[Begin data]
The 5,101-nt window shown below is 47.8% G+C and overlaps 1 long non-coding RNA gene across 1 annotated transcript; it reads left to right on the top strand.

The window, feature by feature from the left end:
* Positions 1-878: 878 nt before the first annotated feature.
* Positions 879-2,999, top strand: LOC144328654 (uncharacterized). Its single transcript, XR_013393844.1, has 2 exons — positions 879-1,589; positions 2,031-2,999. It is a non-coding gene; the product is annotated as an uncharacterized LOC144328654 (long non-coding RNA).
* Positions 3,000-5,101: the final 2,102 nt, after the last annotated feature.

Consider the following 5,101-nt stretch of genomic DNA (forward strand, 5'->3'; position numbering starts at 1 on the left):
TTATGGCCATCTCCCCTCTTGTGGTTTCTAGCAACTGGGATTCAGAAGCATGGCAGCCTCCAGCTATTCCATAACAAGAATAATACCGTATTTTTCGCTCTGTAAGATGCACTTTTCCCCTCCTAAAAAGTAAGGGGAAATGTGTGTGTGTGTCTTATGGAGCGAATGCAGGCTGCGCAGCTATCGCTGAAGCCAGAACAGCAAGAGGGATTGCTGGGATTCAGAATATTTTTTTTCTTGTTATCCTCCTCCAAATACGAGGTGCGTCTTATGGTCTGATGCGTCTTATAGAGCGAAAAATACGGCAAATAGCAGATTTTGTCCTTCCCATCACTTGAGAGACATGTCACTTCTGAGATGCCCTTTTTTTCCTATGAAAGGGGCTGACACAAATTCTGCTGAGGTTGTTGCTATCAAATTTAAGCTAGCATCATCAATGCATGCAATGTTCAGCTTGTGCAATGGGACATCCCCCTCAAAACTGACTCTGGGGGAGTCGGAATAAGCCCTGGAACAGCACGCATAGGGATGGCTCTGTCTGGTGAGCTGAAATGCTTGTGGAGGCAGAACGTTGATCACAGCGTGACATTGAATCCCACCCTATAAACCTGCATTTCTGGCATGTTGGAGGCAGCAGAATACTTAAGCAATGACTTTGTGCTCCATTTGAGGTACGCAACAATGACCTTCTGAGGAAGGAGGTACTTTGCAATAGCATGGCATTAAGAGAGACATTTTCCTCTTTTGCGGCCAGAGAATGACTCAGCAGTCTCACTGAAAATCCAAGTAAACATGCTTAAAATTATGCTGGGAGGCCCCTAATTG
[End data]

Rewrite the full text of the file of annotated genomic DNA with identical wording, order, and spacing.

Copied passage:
The 5,101-nt window shown below is 47.8% G+C and overlaps 1 long non-coding RNA gene across 1 annotated transcript; it reads left to right on the top strand.

The window, feature by feature from the left end:
* Positions 1-878: 878 nt before the first annotated feature.
* Positions 879-2,999, top strand: LOC144328654 (uncharacterized). Its single transcript, XR_013393844.1, has 2 exons — positions 879-1,589; positions 2,031-2,999. It is a non-coding gene; the product is annotated as an uncharacterized LOC144328654 (long non-coding RNA).
* Positions 3,000-5,101: the final 2,102 nt, after the last annotated feature.

Consider the following 5,101-nt stretch of genomic DNA (forward strand, 5'->3'; position numbering starts at 1 on the left):
TTATGGCCATCTCCCCTCTTGTGGTTTCTAGCAACTGGGATTCAGAAGCATGGCAGCCTCCAGCTATTCCATAACAAGAATAATACCGTATTTTTCGCTCTGTAAGATGCACTTTTCCCCTCCTAAAAAGTAAGGGGAAATGTGTGTGTGTGTCTTATGGAGCGAATGCAGGCTGCGCAGCTATCGCTGAAGCCAGAACAGCAAGAGGGATTGCTGGGATTCAGAATATTTTTTTTCTTGTTATCCTCCTCCAAATACGAGGTGCGTCTTATGGTCTGATGCGTCTTATAGAGCGAAAAATACGGCAAATAGCAGATTTTGTCCTTCCCATCACTTGAGAGACATGTCACTTCTGAGATGCCCTTTTTTTCCTATGAAAGGGGCTGACACAAATTCTGCTGAGGTTGTTGCTATCAAATTTAAGCTAGCATCATCAATGCATGCAATGTTCAGCTTGTGCAATGGGACATCCCCCTCAAAACTGACTCTGGGGGAGTCGGAATAAGCCCTGGAACAGCACGCATAGGGATGGCTCTGTCTGGTGAGCTGAAATGCTTGTGGAGGCAGAACGTTGATCACAGCGTGACATTGAATCCCACCCTATAAACCTGCATTTCTGGCATGTTGGAGGCAGCAGAATACTTAAGCAATGACTTTGTGCTCCATTTGAGGTACGCAACAATGACCTTCTGAGGAAGGAGGTACTTTGCAATAGCATGGCATTAAGAGAGACATTTTCCTCTTTTGCGGCCAGAGAATGACTCAGCAGTCTCACTGAAAATCCAAGTAAACATGCTTAAAATTATGCTGGGAGGCCCCTAATTG